Metro Nashville plans to roll out body cameras on all officers in 2019, adding another costly layer of regulation to law enforcement.
A few officers began testing body cams last week, Nashville Public Radio said. The city and community advocates have pushed for this oversight since at least 2016. The need to follow detailed city procurement procedures with specific timelines in the request for proposal is one reason the process is taking time.
The program involves multiple rounds of solicitations, according to the city’s RFP. The plan is to provide cameras to place on 1,500 officers as well as on 870 car dashboards. Video would be stored either on-site or on the cloud.
Mayor David Briley earmarked $15 million for the program, but the final cost is not clear, NewsChannel 5 said. The District Attorney’s office has asked for 49 more workers just to handle film footage for court.
A total of 21 officers are using the body and dash cams on a 90-day test run, WSMV said.
This comes more than a year after the Metro Nashville Police Department first tried testing body cams.
A Nashville Fraternal Order of Police representative said that officers will welcome the new cameras but has concerns on the effects on employees.
James Smallwood, president of the Andrew Jackson Lodge No. 5 Fraternal Order of Police told The Tennessee Star in an email:
The Fraternal Order of Police has long supported the concept of implementing a body camera program in Nashville. We firmly believe that this program will show our officers doing an increasingly difficult job in a professional manner every day. We are eager to see these cameras fully implemented so that every officer can have the protections necessary to do their job effectively. While we are eager to see the full implementation of this program, we are concerned that Nashville’s leaders will use this as an excuse to further burden their employees economically. Any such trade-off would be absolutely unacceptable and is completely avoidable with the appropriate management of the city’s finances.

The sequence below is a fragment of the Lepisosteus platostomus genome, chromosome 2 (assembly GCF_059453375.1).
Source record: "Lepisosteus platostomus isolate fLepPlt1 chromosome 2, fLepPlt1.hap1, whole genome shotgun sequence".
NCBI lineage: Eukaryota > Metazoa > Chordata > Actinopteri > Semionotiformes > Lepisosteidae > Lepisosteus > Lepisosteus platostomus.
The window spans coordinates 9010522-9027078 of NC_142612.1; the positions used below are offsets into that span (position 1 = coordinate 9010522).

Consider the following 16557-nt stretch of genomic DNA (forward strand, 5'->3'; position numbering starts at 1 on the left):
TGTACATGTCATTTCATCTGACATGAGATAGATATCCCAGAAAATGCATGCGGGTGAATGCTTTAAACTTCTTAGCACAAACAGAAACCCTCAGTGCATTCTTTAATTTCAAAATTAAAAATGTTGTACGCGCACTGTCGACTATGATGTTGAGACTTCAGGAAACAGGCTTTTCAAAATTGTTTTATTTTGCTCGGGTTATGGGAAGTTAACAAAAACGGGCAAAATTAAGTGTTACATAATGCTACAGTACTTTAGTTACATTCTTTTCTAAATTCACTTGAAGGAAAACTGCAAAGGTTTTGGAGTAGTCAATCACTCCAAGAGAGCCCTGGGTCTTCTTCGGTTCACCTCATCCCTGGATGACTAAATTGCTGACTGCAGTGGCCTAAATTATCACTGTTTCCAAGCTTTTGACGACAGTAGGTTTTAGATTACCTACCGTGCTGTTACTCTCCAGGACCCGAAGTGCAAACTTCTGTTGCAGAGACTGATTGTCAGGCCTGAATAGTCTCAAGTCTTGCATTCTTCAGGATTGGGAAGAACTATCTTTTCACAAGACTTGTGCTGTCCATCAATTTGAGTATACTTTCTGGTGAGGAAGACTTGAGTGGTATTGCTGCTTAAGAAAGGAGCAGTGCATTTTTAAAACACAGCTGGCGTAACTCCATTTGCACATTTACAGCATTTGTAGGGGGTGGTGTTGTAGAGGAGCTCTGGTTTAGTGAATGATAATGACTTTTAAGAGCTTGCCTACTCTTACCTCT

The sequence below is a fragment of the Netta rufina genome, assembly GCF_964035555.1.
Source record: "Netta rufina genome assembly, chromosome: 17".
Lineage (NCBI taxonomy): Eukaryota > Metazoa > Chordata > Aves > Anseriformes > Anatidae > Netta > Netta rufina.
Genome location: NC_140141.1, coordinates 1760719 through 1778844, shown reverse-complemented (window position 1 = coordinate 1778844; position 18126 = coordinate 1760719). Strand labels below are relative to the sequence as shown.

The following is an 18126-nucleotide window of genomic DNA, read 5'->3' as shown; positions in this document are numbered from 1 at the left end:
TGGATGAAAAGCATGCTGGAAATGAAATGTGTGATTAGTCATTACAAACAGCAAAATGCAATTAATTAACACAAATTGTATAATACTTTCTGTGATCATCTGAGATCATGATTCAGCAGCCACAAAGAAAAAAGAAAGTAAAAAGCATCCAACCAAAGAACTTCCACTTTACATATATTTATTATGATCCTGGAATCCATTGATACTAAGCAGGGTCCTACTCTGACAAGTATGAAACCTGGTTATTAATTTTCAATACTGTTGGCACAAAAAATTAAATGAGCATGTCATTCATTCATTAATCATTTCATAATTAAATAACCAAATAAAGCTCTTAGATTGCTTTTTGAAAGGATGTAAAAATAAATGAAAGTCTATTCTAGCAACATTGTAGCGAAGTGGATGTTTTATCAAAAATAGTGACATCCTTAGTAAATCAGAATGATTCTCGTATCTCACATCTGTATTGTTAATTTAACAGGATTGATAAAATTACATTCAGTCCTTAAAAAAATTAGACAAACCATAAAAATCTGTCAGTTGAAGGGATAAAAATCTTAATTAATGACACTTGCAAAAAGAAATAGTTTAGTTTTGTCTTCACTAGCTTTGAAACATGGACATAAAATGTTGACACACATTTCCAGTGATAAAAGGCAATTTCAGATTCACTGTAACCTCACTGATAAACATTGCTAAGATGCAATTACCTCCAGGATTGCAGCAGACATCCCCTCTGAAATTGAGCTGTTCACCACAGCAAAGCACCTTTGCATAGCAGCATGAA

The cameras will be yet another layer of oversight on the Metro Nashville Police Department. On Nov. 6, Nashville voters approved the creation of a controversial police oversight board.
Smallwood told The Star at that time that the board should include officers’ perspectives even though the FOP believes the board is an “unnecessary redundancy” that is too expensive at an estimated $10 million as well as being unconstitutional. However, the FOP would work with the city in setting up the board.
Then there is the officer recruitment aspect.
In 2010 about 4,700 people applied to work as a police officer in Nashville compared to only 1,900 in 2017, according to the website Oregon Live.
Smallwood told The Star this is a nationwide trend as well.
“Some people look at the law enforcement profession, and they ask themselves is it really worth the amount of money that these employers are really willing to pay and to put everything I have at risk and put my family at risk? Even if I have done my job correctly, they said, I am still at risk of being scrutinized or arrested or something to that extent,” Smallwood said.
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Jason M. Reynolds has more than 20 years’ experience as a journalist at outlets of all sizes.